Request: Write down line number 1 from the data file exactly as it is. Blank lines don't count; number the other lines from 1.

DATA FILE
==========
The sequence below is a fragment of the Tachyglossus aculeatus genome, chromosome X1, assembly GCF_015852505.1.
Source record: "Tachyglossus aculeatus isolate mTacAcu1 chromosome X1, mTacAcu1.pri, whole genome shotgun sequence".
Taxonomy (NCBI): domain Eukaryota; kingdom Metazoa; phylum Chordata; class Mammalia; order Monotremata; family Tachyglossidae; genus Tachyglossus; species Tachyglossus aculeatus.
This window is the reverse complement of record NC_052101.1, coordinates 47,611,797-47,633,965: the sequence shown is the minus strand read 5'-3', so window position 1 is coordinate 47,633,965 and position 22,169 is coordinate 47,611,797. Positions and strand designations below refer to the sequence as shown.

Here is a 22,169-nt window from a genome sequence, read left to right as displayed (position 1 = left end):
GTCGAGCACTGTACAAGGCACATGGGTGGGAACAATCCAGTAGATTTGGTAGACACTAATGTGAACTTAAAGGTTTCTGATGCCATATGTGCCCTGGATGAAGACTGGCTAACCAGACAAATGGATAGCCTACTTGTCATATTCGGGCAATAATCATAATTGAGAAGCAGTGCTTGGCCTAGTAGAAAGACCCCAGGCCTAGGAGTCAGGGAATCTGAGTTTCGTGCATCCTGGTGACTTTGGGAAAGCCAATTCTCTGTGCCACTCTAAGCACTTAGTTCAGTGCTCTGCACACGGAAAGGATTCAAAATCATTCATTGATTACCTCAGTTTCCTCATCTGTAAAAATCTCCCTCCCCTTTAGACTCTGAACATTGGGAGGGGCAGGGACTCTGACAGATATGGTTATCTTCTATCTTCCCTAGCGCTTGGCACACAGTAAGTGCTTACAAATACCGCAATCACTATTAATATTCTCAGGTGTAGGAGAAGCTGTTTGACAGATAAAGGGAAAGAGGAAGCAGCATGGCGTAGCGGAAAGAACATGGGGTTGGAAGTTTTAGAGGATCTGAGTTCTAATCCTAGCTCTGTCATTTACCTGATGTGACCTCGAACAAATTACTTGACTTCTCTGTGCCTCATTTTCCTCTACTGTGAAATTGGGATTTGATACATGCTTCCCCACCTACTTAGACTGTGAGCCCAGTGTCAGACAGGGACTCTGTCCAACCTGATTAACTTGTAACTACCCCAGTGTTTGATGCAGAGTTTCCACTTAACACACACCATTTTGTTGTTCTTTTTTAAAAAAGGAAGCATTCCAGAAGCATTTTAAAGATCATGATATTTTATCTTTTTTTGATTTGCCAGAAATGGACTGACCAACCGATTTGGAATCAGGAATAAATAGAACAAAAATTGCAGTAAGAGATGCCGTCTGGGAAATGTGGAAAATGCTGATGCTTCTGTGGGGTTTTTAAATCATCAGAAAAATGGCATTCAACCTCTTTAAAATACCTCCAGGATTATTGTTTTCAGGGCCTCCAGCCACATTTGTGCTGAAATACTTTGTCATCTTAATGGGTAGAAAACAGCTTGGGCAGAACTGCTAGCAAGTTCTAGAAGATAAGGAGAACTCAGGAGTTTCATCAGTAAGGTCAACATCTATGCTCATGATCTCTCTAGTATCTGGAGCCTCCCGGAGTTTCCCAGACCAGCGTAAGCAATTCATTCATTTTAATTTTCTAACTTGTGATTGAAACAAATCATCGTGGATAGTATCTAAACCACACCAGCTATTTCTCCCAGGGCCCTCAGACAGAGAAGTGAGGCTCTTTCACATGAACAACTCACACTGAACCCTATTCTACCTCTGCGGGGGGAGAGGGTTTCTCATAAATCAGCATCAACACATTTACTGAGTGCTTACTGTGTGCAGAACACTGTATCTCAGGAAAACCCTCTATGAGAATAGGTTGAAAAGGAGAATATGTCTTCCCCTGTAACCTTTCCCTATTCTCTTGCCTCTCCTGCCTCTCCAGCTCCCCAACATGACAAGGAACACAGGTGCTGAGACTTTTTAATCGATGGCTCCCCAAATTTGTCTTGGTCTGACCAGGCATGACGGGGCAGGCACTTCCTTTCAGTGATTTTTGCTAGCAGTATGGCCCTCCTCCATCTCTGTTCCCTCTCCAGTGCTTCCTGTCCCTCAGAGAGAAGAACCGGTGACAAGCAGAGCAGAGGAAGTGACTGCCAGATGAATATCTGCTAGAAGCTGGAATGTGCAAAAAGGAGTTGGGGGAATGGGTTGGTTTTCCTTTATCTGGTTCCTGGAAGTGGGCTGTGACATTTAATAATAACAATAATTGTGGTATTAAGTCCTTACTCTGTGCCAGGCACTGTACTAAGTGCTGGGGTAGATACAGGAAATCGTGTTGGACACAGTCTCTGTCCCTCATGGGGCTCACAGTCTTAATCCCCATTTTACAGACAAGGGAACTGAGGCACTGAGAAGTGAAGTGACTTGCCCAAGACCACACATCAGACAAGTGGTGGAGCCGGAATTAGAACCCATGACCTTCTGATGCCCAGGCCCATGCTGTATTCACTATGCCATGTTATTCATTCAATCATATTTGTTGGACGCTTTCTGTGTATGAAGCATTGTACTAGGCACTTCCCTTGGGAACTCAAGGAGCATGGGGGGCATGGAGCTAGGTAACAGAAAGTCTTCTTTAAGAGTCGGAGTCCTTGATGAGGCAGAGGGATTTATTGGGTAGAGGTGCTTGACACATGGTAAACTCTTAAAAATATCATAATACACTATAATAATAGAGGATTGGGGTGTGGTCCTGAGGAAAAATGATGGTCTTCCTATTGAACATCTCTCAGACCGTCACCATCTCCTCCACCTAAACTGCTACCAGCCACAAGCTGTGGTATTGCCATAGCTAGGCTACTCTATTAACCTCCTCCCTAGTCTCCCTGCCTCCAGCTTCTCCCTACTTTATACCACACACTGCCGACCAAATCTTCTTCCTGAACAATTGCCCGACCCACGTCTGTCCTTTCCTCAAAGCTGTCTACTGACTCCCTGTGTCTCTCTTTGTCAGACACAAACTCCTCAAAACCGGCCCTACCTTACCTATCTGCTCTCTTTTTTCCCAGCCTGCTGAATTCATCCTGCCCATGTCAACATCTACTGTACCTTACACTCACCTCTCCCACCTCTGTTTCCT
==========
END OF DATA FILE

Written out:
The sequence below is a fragment of the Tachyglossus aculeatus genome, chromosome X1, assembly GCF_015852505.1.